• Beidel, Bernard E., and Kristine N. Brennan. 2006. Embracing trauma response from the EAP perspective. Journal of Employee Assistance 36.2: 3–7.

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                                                                                                            Given the growing availability of practice information, it would be unacceptable for today’s Employee Assistance professional to lack a working knowledge of trauma response issues or to fail to appreciate the nuances of an Employee Assistance Program’s response to, and management of, a traumatic incident in the workplace.

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                                                                                                            • Fairris, D., and M. Brenner. 2001. Workplace transformation and the rise in cumulative trauma disorders: Is there a connection? Journal of Labor Research 22.1: 15–28.

                                                                                                              DOI: 10.1007/s12122-001-1001-3Save Citation »Export Citation »E-mail Citation »

                                                                                                              On the relationship between workplace change, occupational illnesses, and the rise in cumulative trauma disorders (CTDs) and how to reduce workers’ discontent with worsening health effects of their job.

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                                                                                                              • Townsend, C. J. 1998. Critical incident stress debriefing in international aid workers. Journal of Travel Medicine 5.4: 226–227.

                                                                                                                DOI: 10.1111/j.1708-8305.1998.tb00514.xSave Citation »Export Citation »E-mail Citation »

                                                                                                                How overseas workers, especially in development and relief work, are at real risk of post-traumatic stress disorder (PTSD) and what to do about it.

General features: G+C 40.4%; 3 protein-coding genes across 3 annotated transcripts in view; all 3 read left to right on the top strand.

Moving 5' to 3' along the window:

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                                                                                                                Harassment

                                                                                                                Occupational social workers may find themselves drawn into issues of workplace discrimination based on gender, sexual orientation, age, race, religion, immigration, national origin, language, marital status and pregnancy, health status, legal status, and more. While occupational social workers should not replace human resources personnel, Equal Employment Opportunity compliance officers, or labor union representatives, Porter 2006 and Roberts and Roberts 2007 present relevant policies and describe the human effects of disenfranchisement in the workplace. It is important, for example, to be aware of sexual harassment guidelines, from federal laws to the work organization’s in-house policy, as seen in Omilian 1991 and Richman, et al. 1999. Bouzianis 2008 and Wingfield 2007 bring to light some of the subtle factors at play in race and gender harassment.

                                                                                                                • Bouzianis, Bill, James P. Malcolm, and Lisa Hallab. 2008. Factors associated with sexual identity disclosure in the workplace by gay men and lesbians: A couples study. Gay and Lesbian Issues and Psychology Review 4.3: 166–176.

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                                                                                                                  Describes how strategies aimed at reducing internalized homophobia and increasing workplace nondiscrimination policies may facilitate organizational acceptance of sexual identity disclosure.

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                                                                                                                  • Omilian, Susan. 1991. What every employer should be doing about sexual harassment. Madison, CT: Business and Legal Reports.

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                                                                                                                    A clear and jargon-free book that defines sexual harassment, outlines the Equal Employment Opportunity Commission rules, and provides a sample training program, policies, and forms.

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                                                                                                                    • Porter, N. B. 2006. Victimizing the abused? Is termination the solution when domestic violence comes to work? Michigan Journal of Gender and Law 12.2: 275–331.